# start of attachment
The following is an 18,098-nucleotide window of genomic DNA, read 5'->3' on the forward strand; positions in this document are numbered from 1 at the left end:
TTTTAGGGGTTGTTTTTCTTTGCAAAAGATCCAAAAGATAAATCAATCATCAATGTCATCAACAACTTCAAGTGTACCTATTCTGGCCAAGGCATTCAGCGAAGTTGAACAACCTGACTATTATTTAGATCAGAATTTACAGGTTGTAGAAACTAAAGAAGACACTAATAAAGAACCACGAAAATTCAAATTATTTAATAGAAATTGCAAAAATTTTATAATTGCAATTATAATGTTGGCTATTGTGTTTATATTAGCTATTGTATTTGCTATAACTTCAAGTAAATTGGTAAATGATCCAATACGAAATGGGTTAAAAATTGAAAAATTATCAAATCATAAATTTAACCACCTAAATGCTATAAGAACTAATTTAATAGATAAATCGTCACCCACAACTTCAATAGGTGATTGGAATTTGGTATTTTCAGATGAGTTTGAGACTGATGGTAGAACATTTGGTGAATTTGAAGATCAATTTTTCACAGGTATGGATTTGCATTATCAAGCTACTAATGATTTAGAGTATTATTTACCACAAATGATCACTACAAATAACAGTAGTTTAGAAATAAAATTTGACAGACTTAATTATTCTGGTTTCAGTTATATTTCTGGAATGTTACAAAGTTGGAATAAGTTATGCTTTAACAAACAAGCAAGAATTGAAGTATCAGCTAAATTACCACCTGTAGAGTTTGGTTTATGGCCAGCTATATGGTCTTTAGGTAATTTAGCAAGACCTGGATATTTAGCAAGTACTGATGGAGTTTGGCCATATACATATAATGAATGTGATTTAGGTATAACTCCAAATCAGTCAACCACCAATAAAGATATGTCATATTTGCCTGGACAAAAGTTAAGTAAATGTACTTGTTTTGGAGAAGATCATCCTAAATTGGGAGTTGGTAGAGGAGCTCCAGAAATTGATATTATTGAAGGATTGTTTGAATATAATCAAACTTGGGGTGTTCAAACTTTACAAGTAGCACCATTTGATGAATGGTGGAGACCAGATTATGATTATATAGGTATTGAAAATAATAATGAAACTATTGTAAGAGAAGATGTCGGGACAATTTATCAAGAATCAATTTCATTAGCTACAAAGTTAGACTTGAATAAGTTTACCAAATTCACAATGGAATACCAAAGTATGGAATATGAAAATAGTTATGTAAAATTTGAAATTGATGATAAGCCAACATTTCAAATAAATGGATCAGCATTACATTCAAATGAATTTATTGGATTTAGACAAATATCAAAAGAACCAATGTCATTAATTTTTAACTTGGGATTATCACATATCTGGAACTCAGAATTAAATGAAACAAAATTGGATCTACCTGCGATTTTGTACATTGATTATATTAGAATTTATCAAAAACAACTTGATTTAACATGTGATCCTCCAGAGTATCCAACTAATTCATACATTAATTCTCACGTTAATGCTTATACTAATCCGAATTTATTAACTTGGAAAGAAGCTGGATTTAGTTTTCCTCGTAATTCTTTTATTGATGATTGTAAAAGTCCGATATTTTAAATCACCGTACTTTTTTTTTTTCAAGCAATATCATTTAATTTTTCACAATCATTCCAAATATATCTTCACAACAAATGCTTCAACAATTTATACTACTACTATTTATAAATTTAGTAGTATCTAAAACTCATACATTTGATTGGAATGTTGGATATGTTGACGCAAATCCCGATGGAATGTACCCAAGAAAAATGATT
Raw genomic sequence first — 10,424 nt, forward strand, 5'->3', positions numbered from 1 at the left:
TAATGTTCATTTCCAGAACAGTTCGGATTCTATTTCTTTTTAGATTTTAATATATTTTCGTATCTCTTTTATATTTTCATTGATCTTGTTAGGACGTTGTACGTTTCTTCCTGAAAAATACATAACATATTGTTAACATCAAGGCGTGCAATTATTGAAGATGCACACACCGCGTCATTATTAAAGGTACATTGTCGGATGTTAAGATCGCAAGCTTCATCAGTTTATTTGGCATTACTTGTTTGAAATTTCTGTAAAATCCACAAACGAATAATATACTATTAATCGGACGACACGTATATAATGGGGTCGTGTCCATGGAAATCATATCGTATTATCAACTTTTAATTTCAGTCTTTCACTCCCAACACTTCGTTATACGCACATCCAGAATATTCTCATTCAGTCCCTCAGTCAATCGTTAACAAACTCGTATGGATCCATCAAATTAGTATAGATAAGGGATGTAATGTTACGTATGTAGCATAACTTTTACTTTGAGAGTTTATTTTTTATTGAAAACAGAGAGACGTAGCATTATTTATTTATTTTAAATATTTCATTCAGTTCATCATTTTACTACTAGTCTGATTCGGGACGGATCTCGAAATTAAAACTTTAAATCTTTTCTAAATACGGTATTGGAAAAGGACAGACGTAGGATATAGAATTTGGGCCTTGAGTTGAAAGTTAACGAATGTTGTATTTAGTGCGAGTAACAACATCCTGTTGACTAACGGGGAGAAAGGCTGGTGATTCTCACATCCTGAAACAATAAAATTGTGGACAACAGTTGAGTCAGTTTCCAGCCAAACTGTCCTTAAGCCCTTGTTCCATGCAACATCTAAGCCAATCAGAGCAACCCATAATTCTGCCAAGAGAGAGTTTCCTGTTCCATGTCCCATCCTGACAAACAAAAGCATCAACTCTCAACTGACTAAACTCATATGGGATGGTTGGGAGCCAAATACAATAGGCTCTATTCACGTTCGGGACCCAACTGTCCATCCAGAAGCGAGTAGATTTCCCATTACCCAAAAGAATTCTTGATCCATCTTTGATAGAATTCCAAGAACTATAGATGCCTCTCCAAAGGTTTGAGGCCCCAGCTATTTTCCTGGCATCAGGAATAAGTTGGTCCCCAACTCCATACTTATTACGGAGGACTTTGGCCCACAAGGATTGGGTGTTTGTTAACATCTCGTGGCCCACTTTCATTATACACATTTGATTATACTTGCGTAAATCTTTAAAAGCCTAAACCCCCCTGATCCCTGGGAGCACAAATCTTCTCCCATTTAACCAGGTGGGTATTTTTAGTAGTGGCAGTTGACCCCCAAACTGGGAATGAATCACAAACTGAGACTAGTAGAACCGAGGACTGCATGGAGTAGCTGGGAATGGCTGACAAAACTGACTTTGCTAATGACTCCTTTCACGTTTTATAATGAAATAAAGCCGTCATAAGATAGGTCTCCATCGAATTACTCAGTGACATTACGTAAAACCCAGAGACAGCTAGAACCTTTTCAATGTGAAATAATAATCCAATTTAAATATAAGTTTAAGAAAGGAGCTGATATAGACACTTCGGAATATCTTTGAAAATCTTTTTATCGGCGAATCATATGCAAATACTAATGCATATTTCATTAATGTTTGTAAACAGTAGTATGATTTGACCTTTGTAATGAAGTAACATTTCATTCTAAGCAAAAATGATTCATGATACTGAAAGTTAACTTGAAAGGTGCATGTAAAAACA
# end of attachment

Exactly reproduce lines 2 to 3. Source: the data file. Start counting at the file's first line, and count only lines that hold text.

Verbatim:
TTTTAGGGGTTGTTTTTCTTTGCAAAAGATCCAAAAGATAAATCAATCATCAATGTCATCAACAACTTCAAGTGTACCTATTCTGGCCAAGGCATTCAGCGAAGTTGAACAACCTGACTATTATTTAGATCAGAATTTACAGGTTGTAGAAACTAAAGAAGACACTAATAAAGAACCACGAAAATTCAAATTATTTAATAGAAATTGCAAAAATTTTATAATTGCAATTATAATGTTGGCTATTGTGTTTATATTAGCTATTGTATTTGCTATAACTTCAAGTAAATTGGTAAATGATCCAATACGAAATGGGTTAAAAATTGAAAAATTATCAAATCATAAATTTAACCACCTAAATGCTATAAGAACTAATTTAATAGATAAATCGTCACCCACAACTTCAATAGGTGATTGGAATTTGGTATTTTCAGATGAGTTTGAGACTGATGGTAGAACATTTGGTGAATTTGAAGATCAATTTTTCACAGGTATGGATTTGCATTATCAAGCTACTAATGATTTAGAGTATTATTTACCACAAATGATCACTACAAATAACAGTAGTTTAGAAATAAAATTTGACAGACTTAATTATTCTGGTTTCAGTTATATTTCTGGAATGTTACAAAGTTGGAATAAGTTATGCTTTAACAAACAAGCAAGAATTGAAGTATCAGCTAAATTACCACCTGTAGAGTTTGGTTTATGGCCAGCTATATGGTCTTTAGGTAATTTAGCAAGACCTGGATATTTAGCAAGTACTGATGGAGTTTGGCCATATACATATAATGAATGTGATTTAGGTATAACTCCAAATCAGTCAACCACCAATAAAGATATGTCATATTTGCCTGGACAAAAGTTAAGTAAATGTACTTGTTTTGGAGAAGATCATCCTAAATTGGGAGTTGGTAGAGGAGCTCCAGAAATTGATATTATTGAAGGATTGTTTGAATATAATCAAACTTGGGGTGTTCAAACTTTACAAGTAGCACCATTTGATGAATGGTGGAGACCAGATTATGATTATATAGGTATTGAAAATAATAATGAAACTATTGTAAGAGAAGATGTCGGGACAATTTATCAAGAATCAATTTCATTAGCTACAAAGTTAGACTTGAATAAGTTTACCAAATTCACAATGGAATACCAAAGTATGGAATATGAAAATAGTTATGTAAAATTTGAAATTGATGATAAGCCAACATTTCAAATAAATGGATCAGCATTACATTCAAATGAATTTATTGGATTTAGACAAATATCAAAAGAACCAATGTCATTAATTTTTAACTTGGGATTATCACATATCTGGAACTCAGAATTAAATGAAACAAAATTGGATCTACCTGCGATTTTGTACATTGATTATATTAGAATTTATCAAAAACAACTTGATTTAACATGTGATCCTCCAGAGTATCCAACTAATTCATACATTAATTCTCACGTTAATGCTTATACTAATCCGAATTTATTAACTTGGAAAGAAGCTGGATTTAGTTTTCCTCGTAATTCTTTTATTGATGATTGTAAAAGTCCGATATTTTAAATCACCGTACTTTTTTTTTTTCAAGCAATATCATTTAATTTTTCACAATCATTCCAAATATATCTTCACAACAAATGCTTCAACAATTTATACTACTACTATTTATAAATTTAGTAGTATCTAAAACTCATACATTTGATTGGAATGTTGGATATGTTGACGCAAATCCCGATGGAATGTACCCAAGAAAAATGATT
Raw genomic sequence first — 10,424 nt, forward strand, 5'->3', positions numbered from 1 at the left: